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I recently had an unusual experience with filter plugging on a diesel fuel filter in an agricultural combine. The combine plugged six filters in the previous 350 hours of operation. Because this was obviously abnormal and filter plugging is not rocket science, I decided to investigate.
I removed the can from the filter to see what was causing the plug. To my surprise, the filter media and the small residue of fuel left in the filter looked perfect.
I called the filter manufacturer (this was not an off-brand filter) to ask what could cause perfect-looking filter media to plug. The manufacturer’s representative asked me for the lot number stamped on the bottom of the filter.
When I gave it to him, he disclosed that the company had a manufacturing problem at the end of 2002 and beginning of 2003, which was causing some filters to lose their seals between the O-rings and plastic stand-pipes.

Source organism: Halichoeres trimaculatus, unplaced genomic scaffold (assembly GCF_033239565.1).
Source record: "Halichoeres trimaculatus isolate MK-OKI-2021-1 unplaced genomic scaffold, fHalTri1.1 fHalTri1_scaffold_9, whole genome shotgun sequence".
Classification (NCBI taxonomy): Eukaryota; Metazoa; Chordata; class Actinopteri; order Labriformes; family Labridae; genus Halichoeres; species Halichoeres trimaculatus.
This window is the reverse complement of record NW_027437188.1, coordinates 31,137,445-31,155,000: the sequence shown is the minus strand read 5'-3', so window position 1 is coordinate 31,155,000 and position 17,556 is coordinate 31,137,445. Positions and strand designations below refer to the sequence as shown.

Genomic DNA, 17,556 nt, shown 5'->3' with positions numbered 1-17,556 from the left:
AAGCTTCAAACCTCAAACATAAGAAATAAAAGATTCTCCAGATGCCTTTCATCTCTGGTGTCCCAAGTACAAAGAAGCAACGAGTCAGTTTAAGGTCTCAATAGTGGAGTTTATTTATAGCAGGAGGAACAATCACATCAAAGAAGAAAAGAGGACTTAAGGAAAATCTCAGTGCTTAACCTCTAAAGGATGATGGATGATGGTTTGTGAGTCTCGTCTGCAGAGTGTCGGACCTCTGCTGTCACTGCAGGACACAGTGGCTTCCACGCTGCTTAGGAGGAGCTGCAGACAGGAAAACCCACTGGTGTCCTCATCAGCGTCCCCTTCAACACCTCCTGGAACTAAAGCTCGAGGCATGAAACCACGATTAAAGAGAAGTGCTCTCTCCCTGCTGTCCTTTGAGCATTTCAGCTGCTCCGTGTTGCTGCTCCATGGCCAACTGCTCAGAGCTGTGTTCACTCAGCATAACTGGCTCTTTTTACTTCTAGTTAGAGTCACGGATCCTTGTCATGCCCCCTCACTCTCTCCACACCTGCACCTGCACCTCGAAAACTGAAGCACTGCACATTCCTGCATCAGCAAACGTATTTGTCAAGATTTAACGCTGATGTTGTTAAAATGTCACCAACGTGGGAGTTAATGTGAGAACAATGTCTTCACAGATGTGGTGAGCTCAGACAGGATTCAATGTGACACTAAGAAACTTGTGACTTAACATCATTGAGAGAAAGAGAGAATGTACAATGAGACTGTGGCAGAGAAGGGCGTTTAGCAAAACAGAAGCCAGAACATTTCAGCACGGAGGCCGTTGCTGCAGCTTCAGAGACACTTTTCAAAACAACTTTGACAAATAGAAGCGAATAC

These filters would suck air and act as if they were plugged. When a faulty filter was replaced with a new one (from the same lot), the new filter would work fine for a while and then it would lose its seal and suck air again.
It is easy to blame the fluid when you are having a filter plugging problem. This experience proves, however, that it is worthwhile to cut open the can and inspect the filter media. Filter cutters to open spin-on filters can be purchased from auto parts stores for around $40.
They are easy to use - simply clamp the filter into a vise and with two or three revolutions of the cutter, the top comes off the filter can with no debris. Your discovery may surprise you.
Submitted by Blaine Ballentine Central Petroleum Co.